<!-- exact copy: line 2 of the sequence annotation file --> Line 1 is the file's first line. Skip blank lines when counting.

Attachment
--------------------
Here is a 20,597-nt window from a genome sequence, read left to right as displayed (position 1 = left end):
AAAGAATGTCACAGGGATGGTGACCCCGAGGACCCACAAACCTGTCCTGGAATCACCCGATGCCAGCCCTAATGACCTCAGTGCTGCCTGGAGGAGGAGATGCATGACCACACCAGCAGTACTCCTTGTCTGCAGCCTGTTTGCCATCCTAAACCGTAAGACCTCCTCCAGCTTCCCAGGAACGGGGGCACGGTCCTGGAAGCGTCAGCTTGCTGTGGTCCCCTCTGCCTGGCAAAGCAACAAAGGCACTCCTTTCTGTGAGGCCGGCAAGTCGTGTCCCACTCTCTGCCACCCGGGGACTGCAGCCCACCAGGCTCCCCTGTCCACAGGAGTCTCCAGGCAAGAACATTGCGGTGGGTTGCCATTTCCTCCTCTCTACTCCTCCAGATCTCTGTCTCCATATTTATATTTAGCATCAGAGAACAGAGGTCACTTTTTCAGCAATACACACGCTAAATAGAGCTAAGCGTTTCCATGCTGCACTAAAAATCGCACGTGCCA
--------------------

AAAGAATGTCACAGGGATGGTGACCCCGAGGACCCACAAACCTGTCCTGGAATCACCCGATGCCAGCCCTAATGACCTCAGTGCTGCCTGGAGGAGGAGATGCATGACCACACCAGCAGTACTCCTTGTCTGCAGCCTGTTTGCCATCCTAAACCGTAAGACCTCCTCCAGCTTCCCAGGAACGGGGGCACGGTCCTGGAAGCGTCAGCTTGCTGTGGTCCCCTCTGCCTGGCAAAGCAACAAAGGCACTCCTTTCTGTGAGGCCGGCAAGTCGTGTCCCACTCTCTGCCACCCGGGGACTGCAGCCCACCAGGCTCCCCTGTCCACAGGAGTCTCCAGGCAAGAACATTGCGGTGGGTTGCCATTTCCTCCTCTCTACTCCTCCAGATCTCTGTCTCCATATTTATATTTAGCATCAGAGAACAGAGGTCACTTTTTCAGCAATACACACGCTAAATAGAGCTAAGCGTTTCCATGCTGCACTAAAAATCGCACGTGCCA